HC Deb 08 July 1880 vol 253 c1894

asked the Under Secretary of State for Foreign Affairs, If his attention has been called to statements which have appeared in the newspapers to the effect that a movement has been set on foot in Germany for obtaining a "surtaxe d'entrepot," whereby importations of foreign produce, via ports in Great Britain or Ireland, will be subjected to greater taxation than if imported direct; and, whether Her Majesty's Government has reason to believe that such a measure is in contemplation, and that we are likely to be placed at a disadvantage in trading with Germany unless the Duties upon German wines are reduced simultaneously with those upon French and Spanish wines? It was needless to ask the latter part of the Question, as he understood that it was the intention of the Chancellor of the Exchequer to abandon the idea of reducing the duty on French and Spanish wines.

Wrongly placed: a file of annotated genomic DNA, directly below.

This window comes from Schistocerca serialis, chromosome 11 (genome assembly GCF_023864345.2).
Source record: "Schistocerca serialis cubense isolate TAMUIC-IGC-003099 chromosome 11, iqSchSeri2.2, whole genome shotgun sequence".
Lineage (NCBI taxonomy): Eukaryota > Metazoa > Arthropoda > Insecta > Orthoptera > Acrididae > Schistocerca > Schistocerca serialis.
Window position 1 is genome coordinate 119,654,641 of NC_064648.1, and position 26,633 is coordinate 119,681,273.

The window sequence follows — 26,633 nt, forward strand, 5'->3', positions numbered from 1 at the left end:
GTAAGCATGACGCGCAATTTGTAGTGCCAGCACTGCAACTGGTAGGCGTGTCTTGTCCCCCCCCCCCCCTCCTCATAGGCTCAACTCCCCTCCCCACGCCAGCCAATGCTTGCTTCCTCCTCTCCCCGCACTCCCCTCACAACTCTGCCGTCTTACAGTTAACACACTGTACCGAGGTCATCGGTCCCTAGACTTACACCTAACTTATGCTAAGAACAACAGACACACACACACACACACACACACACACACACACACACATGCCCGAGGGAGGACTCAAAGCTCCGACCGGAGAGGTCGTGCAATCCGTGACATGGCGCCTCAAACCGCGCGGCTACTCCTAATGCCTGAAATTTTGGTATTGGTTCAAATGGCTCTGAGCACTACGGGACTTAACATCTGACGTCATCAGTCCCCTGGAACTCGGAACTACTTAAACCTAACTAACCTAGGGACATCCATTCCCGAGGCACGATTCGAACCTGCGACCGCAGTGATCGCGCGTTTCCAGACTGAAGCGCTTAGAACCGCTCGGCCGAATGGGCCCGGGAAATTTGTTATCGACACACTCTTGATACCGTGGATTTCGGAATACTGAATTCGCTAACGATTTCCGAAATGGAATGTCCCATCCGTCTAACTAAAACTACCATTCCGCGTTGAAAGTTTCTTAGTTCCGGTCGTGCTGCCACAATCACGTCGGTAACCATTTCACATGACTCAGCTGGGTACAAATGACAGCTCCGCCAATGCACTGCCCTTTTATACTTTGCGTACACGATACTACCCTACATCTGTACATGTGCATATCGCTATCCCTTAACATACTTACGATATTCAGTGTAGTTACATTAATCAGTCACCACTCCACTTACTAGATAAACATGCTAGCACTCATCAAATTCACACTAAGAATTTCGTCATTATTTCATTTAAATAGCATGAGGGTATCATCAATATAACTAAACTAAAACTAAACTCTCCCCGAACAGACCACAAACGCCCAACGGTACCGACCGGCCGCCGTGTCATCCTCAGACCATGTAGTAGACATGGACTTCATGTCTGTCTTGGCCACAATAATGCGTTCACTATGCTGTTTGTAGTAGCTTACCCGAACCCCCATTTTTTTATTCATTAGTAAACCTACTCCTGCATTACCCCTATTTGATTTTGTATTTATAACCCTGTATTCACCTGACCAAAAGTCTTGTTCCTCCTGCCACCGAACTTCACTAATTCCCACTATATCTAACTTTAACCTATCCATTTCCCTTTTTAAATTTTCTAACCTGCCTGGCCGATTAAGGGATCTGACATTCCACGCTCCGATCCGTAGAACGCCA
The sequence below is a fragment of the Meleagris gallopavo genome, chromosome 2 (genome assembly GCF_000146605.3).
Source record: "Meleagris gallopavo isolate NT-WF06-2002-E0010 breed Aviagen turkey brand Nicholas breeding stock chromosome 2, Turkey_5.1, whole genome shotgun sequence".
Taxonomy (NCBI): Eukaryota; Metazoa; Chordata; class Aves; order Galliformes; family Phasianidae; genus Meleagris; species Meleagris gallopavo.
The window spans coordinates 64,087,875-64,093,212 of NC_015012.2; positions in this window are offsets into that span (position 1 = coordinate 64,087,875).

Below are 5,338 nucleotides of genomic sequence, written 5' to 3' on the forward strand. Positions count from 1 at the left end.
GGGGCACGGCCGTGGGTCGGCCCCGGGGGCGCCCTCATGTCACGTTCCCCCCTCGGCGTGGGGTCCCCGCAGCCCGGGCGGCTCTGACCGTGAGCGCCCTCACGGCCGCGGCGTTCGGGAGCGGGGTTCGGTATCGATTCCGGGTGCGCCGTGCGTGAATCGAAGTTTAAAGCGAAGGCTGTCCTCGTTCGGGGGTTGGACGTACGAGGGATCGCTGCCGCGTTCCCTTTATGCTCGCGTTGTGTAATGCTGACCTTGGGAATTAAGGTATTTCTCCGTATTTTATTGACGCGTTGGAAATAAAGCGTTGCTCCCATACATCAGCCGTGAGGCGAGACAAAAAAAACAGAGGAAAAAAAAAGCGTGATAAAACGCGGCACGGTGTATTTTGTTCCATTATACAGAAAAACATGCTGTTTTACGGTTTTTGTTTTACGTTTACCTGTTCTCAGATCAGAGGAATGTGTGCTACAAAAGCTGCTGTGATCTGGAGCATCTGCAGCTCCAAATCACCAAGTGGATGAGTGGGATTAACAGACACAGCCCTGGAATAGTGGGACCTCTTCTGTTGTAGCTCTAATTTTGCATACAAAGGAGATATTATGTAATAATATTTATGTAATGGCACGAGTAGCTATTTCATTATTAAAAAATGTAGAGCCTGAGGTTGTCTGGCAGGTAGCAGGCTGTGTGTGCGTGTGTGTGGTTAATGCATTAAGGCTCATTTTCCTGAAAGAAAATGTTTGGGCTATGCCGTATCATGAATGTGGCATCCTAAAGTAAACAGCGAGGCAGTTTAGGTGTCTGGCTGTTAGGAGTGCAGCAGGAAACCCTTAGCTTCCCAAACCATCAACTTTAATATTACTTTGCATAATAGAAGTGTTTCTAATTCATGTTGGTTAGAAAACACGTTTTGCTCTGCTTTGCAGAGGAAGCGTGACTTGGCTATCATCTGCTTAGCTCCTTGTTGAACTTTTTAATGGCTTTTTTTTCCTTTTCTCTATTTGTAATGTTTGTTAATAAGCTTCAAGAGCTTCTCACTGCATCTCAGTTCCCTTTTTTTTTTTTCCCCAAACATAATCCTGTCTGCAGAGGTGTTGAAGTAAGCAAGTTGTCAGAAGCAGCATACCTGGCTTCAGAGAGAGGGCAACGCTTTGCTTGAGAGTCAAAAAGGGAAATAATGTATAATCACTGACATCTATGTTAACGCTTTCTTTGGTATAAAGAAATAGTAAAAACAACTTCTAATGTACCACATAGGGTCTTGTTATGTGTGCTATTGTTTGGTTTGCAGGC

The statement of my right hon. Friend was, not that he entirely abandoned the intention of reducing the wine duties, but that he proposed to postpone the matter till the beginning of next Session. With respect to the Question, I have to say that a measure of this nature has been discussed in Germany; but it does not appear to have been brought before the German Legislature. The Commercial Treaty between this country and Germany contains the usual Most Favoured Nation Clause; and Her Majesty's Government do not, therefore, see how the trade between Great Britain and Germany could be placed at a disadvantage in relation to other foreign trade with that country.